The Ontology for Biomedical Investigations (OBI) is an ontology that provides terms with precisely defined meanings to describe all aspects of how investigations in the biological and medical domains are conducted. OBI re-uses ontologies that provide a representation of biomedical knowledge from the Open Biological and Biomedical Ontologies (OBO) project and adds the ability to describe how this knowledge was derived. We here describe the state of OBI and several applications that are using it, such as adding semantic expressivity to (...) existing databases, building data entry forms, and enabling interoperability between knowledge resources. OBI covers all phases of the investigation process, such as planning, execution and reporting. It represents information and material entities that participate in these processes, as well as roles and functions. Prior to OBI, it was not possible to use a single internally consistent resource that could be applied to multiple types of experiments for these applications. OBI has made this possible by creating terms for entities involved in biological and medical investigations and by importing parts of other biomedical ontologies such as GO, Chemical Entities of Biological Interest (ChEBI) and Phenotype Attribute and Trait Ontology (PATO) without altering their meaning. OBI is being used in a wide range of projects covering genomics, multi-omics, immunology, and catalogs of services. OBI has also spawned other ontologies (Information Artifact Ontology) and methods for importing parts of ontologies (Minimum information to reference an external ontology term (MIREOT)). The OBI project is an open cross-disciplinary collaborative effort, encompassing multiple research communities from around the globe. To date, OBI has created 2366 classes and 40 relations along with textual and formal definitions. The OBI Consortium maintains a web resource providing details on the people, policies, and issues being addressed in association with OBI. (shrink)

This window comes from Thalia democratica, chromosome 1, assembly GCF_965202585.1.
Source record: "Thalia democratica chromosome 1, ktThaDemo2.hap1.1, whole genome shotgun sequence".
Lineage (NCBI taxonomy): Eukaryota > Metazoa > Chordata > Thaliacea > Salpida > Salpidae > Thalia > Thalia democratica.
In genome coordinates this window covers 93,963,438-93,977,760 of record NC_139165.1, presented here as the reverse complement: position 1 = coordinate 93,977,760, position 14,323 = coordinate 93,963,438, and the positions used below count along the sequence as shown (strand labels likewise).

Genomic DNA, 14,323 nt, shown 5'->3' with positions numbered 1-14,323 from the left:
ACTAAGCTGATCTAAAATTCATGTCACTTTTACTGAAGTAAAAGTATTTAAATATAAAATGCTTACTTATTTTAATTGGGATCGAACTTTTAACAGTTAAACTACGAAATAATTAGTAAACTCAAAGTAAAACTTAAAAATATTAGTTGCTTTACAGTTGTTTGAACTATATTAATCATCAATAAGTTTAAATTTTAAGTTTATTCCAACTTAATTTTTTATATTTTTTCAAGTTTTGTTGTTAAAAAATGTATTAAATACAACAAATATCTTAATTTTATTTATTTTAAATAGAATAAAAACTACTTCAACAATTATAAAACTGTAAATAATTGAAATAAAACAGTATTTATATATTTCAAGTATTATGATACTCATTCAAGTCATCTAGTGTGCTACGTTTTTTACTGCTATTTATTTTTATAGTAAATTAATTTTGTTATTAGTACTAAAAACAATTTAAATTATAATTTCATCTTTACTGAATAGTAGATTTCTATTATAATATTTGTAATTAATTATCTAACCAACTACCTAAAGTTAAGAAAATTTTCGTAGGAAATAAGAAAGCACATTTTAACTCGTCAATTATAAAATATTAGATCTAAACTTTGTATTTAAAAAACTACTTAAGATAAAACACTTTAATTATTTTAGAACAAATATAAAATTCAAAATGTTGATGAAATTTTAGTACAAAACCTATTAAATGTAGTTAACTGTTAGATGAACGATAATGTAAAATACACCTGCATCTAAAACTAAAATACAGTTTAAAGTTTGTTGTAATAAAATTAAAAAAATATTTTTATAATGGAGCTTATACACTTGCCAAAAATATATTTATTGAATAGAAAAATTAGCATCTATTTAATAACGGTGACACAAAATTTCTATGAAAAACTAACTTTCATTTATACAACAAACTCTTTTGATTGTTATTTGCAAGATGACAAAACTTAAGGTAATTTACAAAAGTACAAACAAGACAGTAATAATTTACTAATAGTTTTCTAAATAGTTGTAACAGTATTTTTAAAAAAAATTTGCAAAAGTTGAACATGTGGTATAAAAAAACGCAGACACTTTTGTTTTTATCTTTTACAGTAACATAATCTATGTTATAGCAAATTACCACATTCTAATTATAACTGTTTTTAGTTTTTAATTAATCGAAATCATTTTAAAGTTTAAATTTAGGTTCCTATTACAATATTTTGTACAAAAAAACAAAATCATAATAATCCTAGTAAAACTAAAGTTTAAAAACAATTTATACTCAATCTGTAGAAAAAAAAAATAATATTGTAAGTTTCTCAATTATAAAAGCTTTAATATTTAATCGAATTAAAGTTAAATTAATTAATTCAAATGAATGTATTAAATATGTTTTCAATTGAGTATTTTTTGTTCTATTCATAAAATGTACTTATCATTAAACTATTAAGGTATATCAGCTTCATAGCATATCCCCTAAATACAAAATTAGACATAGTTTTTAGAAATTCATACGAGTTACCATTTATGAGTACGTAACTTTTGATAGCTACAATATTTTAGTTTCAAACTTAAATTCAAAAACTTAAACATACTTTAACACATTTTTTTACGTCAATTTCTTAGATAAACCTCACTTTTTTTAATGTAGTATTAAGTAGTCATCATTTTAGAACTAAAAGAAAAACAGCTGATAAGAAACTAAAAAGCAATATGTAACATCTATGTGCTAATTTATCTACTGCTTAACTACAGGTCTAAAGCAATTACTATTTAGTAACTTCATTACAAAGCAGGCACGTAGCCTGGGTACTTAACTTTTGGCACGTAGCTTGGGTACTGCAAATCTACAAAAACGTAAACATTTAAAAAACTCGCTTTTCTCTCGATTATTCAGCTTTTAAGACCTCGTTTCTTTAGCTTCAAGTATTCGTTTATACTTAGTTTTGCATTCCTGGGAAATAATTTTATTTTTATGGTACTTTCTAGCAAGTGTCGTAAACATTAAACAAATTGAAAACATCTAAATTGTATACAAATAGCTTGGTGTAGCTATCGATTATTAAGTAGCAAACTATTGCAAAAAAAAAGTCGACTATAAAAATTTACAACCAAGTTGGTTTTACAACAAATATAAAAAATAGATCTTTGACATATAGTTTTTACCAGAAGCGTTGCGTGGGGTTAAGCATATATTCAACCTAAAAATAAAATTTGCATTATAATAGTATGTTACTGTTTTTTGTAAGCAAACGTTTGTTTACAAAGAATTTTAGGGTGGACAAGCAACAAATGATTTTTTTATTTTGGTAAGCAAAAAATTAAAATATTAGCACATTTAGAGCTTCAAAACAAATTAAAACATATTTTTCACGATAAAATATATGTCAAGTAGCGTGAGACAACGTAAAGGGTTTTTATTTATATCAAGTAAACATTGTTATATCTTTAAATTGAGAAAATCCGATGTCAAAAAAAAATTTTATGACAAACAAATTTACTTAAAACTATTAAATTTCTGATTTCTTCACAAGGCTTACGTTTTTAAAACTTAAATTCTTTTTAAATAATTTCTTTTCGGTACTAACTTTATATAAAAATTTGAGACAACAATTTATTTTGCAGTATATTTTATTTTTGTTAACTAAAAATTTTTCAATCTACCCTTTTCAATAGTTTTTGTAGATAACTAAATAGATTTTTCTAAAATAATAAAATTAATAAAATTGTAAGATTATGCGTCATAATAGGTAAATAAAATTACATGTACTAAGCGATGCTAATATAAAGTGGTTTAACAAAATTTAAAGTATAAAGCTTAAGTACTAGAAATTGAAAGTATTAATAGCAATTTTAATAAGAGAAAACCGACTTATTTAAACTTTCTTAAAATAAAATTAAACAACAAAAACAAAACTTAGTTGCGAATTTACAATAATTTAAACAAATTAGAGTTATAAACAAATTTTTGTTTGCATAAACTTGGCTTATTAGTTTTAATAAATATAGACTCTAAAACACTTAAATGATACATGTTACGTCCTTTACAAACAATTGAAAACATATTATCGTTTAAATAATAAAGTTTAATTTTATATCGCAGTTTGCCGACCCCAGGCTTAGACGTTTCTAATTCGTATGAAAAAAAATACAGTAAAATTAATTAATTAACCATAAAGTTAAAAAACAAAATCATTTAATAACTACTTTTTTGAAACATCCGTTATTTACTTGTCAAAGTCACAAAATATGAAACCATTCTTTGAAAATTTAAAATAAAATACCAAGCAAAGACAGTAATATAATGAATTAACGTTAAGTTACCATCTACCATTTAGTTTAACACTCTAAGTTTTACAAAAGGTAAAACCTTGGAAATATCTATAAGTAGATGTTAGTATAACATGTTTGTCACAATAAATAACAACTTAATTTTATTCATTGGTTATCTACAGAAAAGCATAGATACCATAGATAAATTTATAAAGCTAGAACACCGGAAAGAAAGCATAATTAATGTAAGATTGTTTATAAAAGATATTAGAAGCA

Cosmological arguments for God typically have two stages. The first stage argues for a first cause or a necessary being, and the second stage argues from there to God. T. Ryan Byerly offers a simple, abductive argument for the second stage where the best explanation for why the being is found to have necessary existence is that it is a perfect being. The reasoning behind this argument is that universal generalizations explain observations of their instances; for example, the universal generalization (...) that all ravens are black explains why some particular raven is observed to be black. Similarly, the fact that a being has all perfections explains why we find the being to have necessary existence. I distinguish between two readings of Byerly’s proposed theistic explanation, and conclude that his explanation does not offer an advantage to the theist in either case. (shrink)